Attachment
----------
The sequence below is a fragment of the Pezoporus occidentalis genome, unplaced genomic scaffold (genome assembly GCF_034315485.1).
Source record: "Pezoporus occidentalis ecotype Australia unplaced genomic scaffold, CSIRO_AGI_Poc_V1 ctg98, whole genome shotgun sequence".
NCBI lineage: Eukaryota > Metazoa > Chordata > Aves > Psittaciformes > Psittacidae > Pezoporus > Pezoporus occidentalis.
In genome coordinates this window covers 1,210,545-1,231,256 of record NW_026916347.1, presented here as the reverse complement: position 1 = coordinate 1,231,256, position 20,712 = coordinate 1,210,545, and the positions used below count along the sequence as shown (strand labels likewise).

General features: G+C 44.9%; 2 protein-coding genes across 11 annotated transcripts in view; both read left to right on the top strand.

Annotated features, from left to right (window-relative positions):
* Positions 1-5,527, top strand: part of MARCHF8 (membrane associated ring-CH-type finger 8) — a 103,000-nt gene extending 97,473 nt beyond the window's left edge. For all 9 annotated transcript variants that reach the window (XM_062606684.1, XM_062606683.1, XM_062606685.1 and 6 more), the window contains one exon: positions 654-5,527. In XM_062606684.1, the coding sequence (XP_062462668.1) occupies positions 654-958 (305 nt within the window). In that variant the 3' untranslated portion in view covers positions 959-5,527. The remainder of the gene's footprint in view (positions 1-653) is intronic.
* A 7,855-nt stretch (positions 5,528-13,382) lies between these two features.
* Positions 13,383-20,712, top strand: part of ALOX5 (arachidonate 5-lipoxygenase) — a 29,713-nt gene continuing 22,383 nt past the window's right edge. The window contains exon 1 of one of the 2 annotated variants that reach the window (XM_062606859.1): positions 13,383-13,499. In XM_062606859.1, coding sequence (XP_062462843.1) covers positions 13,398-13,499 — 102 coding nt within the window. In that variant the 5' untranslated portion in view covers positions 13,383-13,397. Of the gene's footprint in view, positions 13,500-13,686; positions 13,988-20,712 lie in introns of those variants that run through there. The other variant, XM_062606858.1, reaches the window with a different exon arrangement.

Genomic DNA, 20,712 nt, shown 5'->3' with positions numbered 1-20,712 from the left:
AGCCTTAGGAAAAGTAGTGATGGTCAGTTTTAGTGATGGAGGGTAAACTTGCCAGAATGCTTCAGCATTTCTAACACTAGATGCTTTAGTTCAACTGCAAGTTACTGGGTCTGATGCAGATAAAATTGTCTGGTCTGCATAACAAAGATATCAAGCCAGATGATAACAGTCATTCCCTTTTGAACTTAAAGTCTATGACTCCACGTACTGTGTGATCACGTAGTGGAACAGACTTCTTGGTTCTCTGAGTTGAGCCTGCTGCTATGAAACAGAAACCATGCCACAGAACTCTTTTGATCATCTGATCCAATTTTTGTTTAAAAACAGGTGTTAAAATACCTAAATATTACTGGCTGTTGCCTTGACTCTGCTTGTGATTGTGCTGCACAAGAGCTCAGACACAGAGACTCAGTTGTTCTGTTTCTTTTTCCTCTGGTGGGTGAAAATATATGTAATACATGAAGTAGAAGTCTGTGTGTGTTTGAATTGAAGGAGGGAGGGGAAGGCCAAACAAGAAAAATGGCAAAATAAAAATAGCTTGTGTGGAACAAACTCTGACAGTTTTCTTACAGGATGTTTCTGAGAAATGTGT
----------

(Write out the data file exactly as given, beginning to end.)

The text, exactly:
The sequence below is a fragment of the Pezoporus occidentalis genome, unplaced genomic scaffold (genome assembly GCF_034315485.1).
Source record: "Pezoporus occidentalis ecotype Australia unplaced genomic scaffold, CSIRO_AGI_Poc_V1 ctg98, whole genome shotgun sequence".
NCBI lineage: Eukaryota > Metazoa > Chordata > Aves > Psittaciformes > Psittacidae > Pezoporus > Pezoporus occidentalis.
In genome coordinates this window covers 1,210,545-1,231,256 of record NW_026916347.1, presented here as the reverse complement: position 1 = coordinate 1,231,256, position 20,712 = coordinate 1,210,545, and the positions used below count along the sequence as shown (strand labels likewise).

General features: G+C 44.9%; 2 protein-coding genes across 11 annotated transcripts in view; both read left to right on the top strand.

Annotated features, from left to right (window-relative positions):
* Positions 1-5,527, top strand: part of MARCHF8 (membrane associated ring-CH-type finger 8) — a 103,000-nt gene extending 97,473 nt beyond the window's left edge. For all 9 annotated transcript variants that reach the window (XM_062606684.1, XM_062606683.1, XM_062606685.1 and 6 more), the window contains one exon: positions 654-5,527. In XM_062606684.1, the coding sequence (XP_062462668.1) occupies positions 654-958 (305 nt within the window). In that variant the 3' untranslated portion in view covers positions 959-5,527. The remainder of the gene's footprint in view (positions 1-653) is intronic.
* A 7,855-nt stretch (positions 5,528-13,382) lies between these two features.
* Positions 13,383-20,712, top strand: part of ALOX5 (arachidonate 5-lipoxygenase) — a 29,713-nt gene continuing 22,383 nt past the window's right edge. The window contains exon 1 of one of the 2 annotated variants that reach the window (XM_062606859.1): positions 13,383-13,499. In XM_062606859.1, coding sequence (XP_062462843.1) covers positions 13,398-13,499 — 102 coding nt within the window. In that variant the 5' untranslated portion in view covers positions 13,383-13,397. Of the gene's footprint in view, positions 13,500-13,686; positions 13,988-20,712 lie in introns of those variants that run through there. The other variant, XM_062606858.1, reaches the window with a different exon arrangement.

Genomic DNA, 20,712 nt, shown 5'->3' with positions numbered 1-20,712 from the left:
AGCCTTAGGAAAAGTAGTGATGGTCAGTTTTAGTGATGGAGGGTAAACTTGCCAGAATGCTTCAGCATTTCTAACACTAGATGCTTTAGTTCAACTGCAAGTTACTGGGTCTGATGCAGATAAAATTGTCTGGTCTGCATAACAAAGATATCAAGCCAGATGATAACAGTCATTCCCTTTTGAACTTAAAGTCTATGACTCCACGTACTGTGTGATCACGTAGTGGAACAGACTTCTTGGTTCTCTGAGTTGAGCCTGCTGCTATGAAACAGAAACCATGCCACAGAACTCTTTTGATCATCTGATCCAATTTTTGTTTAAAAACAGGTGTTAAAATACCTAAATATTACTGGCTGTTGCCTTGACTCTGCTTGTGATTGTGCTGCACAAGAGCTCAGACACAGAGACTCAGTTGTTCTGTTTCTTTTTCCTCTGGTGGGTGAAAATATATGTAATACATGAAGTAGAAGTCTGTGTGTGTTTGAATTGAAGGAGGGAGGGGAAGGCCAAACAAGAAAAATGGCAAAATAAAAATAGCTTGTGTGGAACAAACTCTGACAGTTTTCTTACAGGATGTTTCTGAGAAATGTGT